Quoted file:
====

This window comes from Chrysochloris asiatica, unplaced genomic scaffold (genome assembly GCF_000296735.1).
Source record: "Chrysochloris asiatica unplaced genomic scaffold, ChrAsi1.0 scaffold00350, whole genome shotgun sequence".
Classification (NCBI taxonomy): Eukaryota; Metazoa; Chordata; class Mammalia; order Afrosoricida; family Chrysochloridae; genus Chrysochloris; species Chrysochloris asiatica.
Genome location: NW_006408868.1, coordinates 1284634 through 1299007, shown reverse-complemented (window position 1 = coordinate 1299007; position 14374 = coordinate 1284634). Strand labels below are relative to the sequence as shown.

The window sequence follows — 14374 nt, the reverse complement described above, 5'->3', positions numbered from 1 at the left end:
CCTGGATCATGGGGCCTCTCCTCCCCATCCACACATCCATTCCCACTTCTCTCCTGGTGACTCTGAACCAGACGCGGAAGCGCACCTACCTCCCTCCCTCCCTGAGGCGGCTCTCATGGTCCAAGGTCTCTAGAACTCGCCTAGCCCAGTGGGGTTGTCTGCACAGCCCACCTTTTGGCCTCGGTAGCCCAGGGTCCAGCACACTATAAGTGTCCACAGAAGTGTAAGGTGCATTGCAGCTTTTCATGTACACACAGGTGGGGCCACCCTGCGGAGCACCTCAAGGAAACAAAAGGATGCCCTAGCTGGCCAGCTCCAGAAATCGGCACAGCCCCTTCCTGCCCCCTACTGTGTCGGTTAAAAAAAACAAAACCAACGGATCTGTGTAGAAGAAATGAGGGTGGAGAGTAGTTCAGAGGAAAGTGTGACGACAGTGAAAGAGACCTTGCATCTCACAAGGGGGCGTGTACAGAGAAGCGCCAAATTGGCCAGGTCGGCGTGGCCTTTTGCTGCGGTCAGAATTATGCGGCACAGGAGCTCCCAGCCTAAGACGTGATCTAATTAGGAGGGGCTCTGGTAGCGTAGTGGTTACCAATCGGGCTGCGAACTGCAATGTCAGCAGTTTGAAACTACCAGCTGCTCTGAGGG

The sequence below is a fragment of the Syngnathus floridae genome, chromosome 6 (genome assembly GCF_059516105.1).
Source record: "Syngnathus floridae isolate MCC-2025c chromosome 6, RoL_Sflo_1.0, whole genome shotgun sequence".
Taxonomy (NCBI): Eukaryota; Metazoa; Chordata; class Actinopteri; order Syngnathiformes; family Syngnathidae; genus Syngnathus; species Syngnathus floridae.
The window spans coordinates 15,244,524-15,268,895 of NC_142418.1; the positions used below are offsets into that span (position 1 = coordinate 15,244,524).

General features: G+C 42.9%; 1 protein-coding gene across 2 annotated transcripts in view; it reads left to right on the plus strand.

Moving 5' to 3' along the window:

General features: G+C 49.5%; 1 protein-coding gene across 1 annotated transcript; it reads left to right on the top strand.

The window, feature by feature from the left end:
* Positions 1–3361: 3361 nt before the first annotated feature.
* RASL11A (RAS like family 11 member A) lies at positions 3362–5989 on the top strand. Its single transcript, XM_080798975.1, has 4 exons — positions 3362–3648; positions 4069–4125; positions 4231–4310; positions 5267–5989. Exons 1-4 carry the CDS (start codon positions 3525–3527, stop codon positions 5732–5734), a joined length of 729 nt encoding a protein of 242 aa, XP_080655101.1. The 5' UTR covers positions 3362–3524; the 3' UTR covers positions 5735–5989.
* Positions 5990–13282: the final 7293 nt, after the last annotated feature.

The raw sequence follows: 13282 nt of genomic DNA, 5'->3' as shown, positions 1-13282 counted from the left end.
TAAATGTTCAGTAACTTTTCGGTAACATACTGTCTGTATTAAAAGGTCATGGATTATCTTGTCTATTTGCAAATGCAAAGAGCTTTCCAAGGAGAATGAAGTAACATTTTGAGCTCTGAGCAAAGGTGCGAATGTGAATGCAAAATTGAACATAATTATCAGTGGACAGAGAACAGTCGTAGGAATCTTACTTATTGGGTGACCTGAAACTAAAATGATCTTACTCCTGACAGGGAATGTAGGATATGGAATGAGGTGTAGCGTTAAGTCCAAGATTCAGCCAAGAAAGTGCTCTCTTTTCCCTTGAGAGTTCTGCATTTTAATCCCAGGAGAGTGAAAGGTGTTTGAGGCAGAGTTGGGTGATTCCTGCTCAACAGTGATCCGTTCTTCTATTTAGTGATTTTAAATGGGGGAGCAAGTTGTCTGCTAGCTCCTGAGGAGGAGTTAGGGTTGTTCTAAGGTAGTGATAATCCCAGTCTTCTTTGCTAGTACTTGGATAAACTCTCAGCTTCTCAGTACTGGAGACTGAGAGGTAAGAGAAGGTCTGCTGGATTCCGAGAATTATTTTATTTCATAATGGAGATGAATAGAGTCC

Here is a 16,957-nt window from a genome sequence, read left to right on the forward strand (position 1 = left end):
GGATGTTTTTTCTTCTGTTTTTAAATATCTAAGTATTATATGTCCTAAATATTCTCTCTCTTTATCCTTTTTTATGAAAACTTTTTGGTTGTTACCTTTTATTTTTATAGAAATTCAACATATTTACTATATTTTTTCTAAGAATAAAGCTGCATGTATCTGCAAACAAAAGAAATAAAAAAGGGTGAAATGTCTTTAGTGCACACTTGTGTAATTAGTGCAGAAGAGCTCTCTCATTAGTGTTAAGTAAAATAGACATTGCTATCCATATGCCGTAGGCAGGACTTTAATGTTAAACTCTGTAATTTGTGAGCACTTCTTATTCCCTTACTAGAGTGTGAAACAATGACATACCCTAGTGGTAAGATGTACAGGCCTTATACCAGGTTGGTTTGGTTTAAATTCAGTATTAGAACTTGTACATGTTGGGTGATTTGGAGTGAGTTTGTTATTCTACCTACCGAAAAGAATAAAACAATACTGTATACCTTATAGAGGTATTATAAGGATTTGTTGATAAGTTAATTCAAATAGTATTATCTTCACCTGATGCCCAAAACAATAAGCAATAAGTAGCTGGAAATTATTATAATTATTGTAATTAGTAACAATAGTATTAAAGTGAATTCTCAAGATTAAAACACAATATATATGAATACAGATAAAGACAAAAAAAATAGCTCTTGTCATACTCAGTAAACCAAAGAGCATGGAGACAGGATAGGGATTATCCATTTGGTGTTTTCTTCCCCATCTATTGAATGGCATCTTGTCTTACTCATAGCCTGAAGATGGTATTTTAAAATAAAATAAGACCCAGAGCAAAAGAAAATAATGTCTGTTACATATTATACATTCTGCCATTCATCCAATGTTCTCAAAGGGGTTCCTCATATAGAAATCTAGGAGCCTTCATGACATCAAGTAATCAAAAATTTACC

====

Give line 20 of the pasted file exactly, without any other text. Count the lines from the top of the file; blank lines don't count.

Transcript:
Here is a 16,957-nt window from a genome sequence, read left to right on the forward strand (position 1 = left end):